More than a thousand peace officers gathered at the First Presbyterian Church in San Diego on June 10, to memorialize Christopher David Lydon. Lydon, an El Cajon CHP officer, was killed and his partner, Jeff Jenkins, injured early June 5, 1998 after their patrol vehicle spun off of SR-67 in Lakeside as they tried to intercept a reported drunken driver.
The patrol car went down an embankment where it overturned and struck a tree. Lydon, 27, died on impact. Jenkins, 33, was able to free himself from the vehicle. He suffered a fractured shoulder and abrasions.
Services for Lydon were held in the same chapel where his parents, Janie and Stephen Lydon, were married and where in August 1992, his 18-year-old brother, Robert, who died in an automobile accident, was memorialized.
During the two-hour memorial service, friends and officers, some from as far away as Idaho, Michigan and Ohio, shared fond memories of Lydon. The crowd often burst into laughter even as tears rolled down their faces.
Lydon’s passenger and partner, Jenkins, with his arm in a sling, sat with Lydon’s parents during the service.
El Cajon Highway Patrol Capt. Steve Lykins told the packed chapel “If there’s any solace, Chris was doing what he loved when he died.” Officer Stacy Willits recalled Lydon’s sense of humor. She said Lydon once helped the Border Patrol stop a motorist and wanted to use what he thought was his fluency in Spanish.
Instead of telling the driver to put his hands up, he unknowingly said, “Cross your T-shirt.” In another attempt to order the driver to put his hands behind his head, it turned into “put your hands over your eyes.”
After the arrest was completed, the driver told Lydon that he spoke English.
Willits told the audience that Lydon was a master of sarcasm and he took it all in stride. The gathering in the chapel roared with laughter and then sniffles.
Wally Cannon, a friend of the Lydons, presented a medal he had received for volunteer service to them in a touching moment. He said, “Chris should have it.”
Chris McDermont, another friend, described Lydon as a funny friend who he could always count on, one with built-in wisdom. McDermont said, “I believe the Lord placed him in my life to (make me) a better person. Words are a feeble attempt to explain his greatness.”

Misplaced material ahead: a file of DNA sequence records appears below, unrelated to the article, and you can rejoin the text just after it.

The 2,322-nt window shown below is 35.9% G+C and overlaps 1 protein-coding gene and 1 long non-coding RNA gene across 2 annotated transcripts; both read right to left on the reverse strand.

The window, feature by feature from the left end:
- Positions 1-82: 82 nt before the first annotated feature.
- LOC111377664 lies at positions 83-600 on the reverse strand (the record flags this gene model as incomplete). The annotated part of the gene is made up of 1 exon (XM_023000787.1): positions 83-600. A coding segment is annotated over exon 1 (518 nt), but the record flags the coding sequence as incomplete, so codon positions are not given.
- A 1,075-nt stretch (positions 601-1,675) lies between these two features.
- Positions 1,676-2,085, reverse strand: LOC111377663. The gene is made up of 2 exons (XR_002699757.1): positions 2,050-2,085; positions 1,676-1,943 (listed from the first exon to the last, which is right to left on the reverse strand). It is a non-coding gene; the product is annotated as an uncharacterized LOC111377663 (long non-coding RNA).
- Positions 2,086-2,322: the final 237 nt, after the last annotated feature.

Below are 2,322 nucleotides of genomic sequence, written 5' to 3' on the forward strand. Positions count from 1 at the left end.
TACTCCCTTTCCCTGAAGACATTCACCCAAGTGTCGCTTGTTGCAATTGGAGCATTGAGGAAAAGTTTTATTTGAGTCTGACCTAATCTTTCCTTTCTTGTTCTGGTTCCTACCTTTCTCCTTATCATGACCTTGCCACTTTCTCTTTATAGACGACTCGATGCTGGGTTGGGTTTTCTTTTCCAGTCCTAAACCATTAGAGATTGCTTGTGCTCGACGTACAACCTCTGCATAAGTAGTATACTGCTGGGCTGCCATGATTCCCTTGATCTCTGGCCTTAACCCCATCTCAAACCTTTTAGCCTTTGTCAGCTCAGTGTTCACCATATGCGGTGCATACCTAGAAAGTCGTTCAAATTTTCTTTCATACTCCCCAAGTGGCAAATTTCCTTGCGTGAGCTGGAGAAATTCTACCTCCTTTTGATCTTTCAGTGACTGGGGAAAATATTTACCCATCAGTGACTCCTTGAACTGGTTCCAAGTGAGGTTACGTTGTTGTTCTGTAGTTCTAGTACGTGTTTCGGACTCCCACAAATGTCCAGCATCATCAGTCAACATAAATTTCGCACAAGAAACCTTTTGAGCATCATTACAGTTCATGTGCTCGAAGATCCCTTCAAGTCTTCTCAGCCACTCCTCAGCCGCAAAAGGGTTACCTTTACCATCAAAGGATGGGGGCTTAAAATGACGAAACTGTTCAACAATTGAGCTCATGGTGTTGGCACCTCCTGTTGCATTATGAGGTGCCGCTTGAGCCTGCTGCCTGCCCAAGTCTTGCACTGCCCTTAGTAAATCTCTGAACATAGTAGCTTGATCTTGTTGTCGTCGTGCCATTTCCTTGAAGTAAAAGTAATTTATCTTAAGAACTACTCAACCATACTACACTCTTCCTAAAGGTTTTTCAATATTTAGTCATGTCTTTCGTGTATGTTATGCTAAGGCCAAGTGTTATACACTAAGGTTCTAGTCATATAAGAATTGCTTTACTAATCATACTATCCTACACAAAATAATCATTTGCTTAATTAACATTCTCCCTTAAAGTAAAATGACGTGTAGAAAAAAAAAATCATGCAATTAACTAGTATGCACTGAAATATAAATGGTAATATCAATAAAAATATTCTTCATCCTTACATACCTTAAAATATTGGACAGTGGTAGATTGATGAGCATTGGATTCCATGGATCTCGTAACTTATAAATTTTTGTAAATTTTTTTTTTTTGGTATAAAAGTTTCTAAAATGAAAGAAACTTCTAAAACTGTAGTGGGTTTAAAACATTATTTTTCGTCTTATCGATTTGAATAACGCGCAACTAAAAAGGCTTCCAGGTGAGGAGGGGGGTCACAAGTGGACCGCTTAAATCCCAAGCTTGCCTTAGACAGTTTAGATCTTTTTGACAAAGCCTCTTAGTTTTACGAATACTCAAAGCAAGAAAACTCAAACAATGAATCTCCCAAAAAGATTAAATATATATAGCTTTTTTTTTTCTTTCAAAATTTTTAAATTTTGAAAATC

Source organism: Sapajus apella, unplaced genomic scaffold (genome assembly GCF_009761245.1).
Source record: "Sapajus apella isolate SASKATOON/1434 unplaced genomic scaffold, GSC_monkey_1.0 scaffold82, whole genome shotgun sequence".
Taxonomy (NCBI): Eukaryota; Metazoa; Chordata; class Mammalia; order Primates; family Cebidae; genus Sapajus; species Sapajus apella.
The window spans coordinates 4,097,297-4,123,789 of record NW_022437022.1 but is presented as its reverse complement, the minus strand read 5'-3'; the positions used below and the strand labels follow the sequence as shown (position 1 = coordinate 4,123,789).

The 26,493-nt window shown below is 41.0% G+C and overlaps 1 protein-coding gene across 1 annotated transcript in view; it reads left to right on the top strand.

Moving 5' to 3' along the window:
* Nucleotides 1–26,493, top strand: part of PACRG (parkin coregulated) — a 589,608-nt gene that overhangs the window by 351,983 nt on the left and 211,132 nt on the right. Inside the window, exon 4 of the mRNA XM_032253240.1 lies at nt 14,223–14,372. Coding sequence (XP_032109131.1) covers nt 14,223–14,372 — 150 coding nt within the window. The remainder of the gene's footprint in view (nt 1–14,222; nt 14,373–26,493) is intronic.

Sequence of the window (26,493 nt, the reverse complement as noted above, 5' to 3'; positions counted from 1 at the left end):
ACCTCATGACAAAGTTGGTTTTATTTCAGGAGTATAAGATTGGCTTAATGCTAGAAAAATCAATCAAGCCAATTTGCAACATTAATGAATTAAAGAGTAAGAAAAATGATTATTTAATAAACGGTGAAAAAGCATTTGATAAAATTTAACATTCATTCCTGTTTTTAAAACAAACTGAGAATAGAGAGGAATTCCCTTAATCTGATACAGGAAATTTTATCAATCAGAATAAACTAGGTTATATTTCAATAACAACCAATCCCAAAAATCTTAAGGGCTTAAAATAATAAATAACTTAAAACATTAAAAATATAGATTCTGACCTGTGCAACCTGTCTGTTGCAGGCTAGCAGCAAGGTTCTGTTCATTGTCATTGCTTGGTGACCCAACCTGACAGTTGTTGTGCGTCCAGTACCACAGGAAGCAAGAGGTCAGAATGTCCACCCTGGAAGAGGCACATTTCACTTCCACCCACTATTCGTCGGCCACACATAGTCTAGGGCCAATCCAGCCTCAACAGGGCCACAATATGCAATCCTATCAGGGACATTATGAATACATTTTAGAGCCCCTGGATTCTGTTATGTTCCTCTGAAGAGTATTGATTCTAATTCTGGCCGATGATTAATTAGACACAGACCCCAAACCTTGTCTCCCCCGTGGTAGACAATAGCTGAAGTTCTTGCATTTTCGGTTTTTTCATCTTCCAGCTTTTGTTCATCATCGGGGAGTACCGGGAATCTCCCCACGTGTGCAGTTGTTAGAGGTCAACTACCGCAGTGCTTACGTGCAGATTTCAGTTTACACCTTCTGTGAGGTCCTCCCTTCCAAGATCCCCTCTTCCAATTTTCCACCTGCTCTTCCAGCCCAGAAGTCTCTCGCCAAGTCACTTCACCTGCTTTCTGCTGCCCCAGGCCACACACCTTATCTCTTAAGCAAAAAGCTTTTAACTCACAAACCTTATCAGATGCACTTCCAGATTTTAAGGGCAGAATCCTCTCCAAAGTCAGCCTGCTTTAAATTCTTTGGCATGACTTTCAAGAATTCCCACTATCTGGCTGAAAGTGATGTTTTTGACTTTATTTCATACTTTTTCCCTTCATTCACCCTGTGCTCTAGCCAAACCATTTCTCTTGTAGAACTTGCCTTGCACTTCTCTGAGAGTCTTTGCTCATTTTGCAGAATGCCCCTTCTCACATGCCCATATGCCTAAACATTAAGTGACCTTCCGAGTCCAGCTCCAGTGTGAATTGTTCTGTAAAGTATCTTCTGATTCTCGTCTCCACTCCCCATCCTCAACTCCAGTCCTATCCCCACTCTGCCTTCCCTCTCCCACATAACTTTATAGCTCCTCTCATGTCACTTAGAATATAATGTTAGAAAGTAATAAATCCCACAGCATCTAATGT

McDermont told the audience that after he heard of Lydon’s death, he looked up and asked God, “Why, why take a friend from me, a loved one from us?” He continued, pausing often to regain his composure, “Who am I to say what God does? I know he’s out there. Every time I see the mountains, the sunset, the fog . . . he’s out there.”
Cannon said “Chris will not be gone until he is forgotten, (and) he will never be forgotten.”
Lydon, who was not married, was born in LaJolla in 1970 and graduated from Poway High School in 1989. When he was a teenager, Lydon worked for two years as a newspaper carrier and saved to pay for a week-long trip to Space Camp in Huntsville, Alabama.
He joined the U.S. Marine Corps, attaining the rank of corporal. He served during the Desert Storm conflict and received numerous military commendations.
Lydon earned a degree from San Diego State University in public administration with a minor in criminal justice. He enjoyed flying and had obtained his private pilot’s license.
Lydon graduated from the CHP Academy in 1996, and was assigned to central Los Angeles. He soon transferred back to his home in San Diego, working out of the El Cajon office for the past nine months.
A motorcade of police cruisers and motorcycles stretching almost five miles made its way after the memorial service to the Dearborn Memorial Park in Poway where a military-style internment was held.
CHP spokesman Mark Gregg stated that both Lydon and Jenkins were two-year veterans of the CHP. “The irony of it is that these officers were responding to try to prevent an accident and save someone’s life. They ended up paying the sacrifice.”
Carol Kelly, CHP public affairs officer, said “The Lydons were the All-American family. They went on camping trips together. The parents are very proud their son was a third generation San Diegan who graduated from college third generation. To them, their son was an All-American hero.”
Lydon’s mother, Janie, read to the media from a prepared statement. “The citizens, strangers and friends alike who have poured out their love and sorrow at the crash site need to know what their selfless compassion means to my husband, me and our entire family. Thank you, from the bottom of our hearts for all you’re doing to honor the memory of our son.
She continued “Chris was the best of the best. The son, the grandson, the brother, the officer. I’ll never know how we managed to raise this beautiful human being. He is now and will forever be our own personal hero.”
The Highway Patrol is looking into possible charges against the drunken driver who Lydon was pursuing when the accident occurred. He was located hours after the accident, but wasn’t arrested because his blood-alcohol level was not found to be over the legal limit.
Lydon was the first California Highway Patrol officer to die on duty in San Diego County in more than three decades.
In addition to his parents, he is survived by a half brother, Jowell Lydon.
A trust fund has been established through Home Savings of America, 1790 East Main Street, El Cajon, 92021, 619/579-3771 or Fax 619/442-4748. Anyone wishing to make a donation may do so at any Home Savings Bank in California. The account number is 820-0033922.
CHP OFFICER REMEMBERED
A section of Highway 67 in Lakeside, CA was recently commemorated in the name of California Highway Patrol Officer Christopher D. Lydon, who was killed in the line of duty on June 5, 1998. Lydon was responding to a DUI call when he lost control of his cruiser and died in a crash on Highway 67.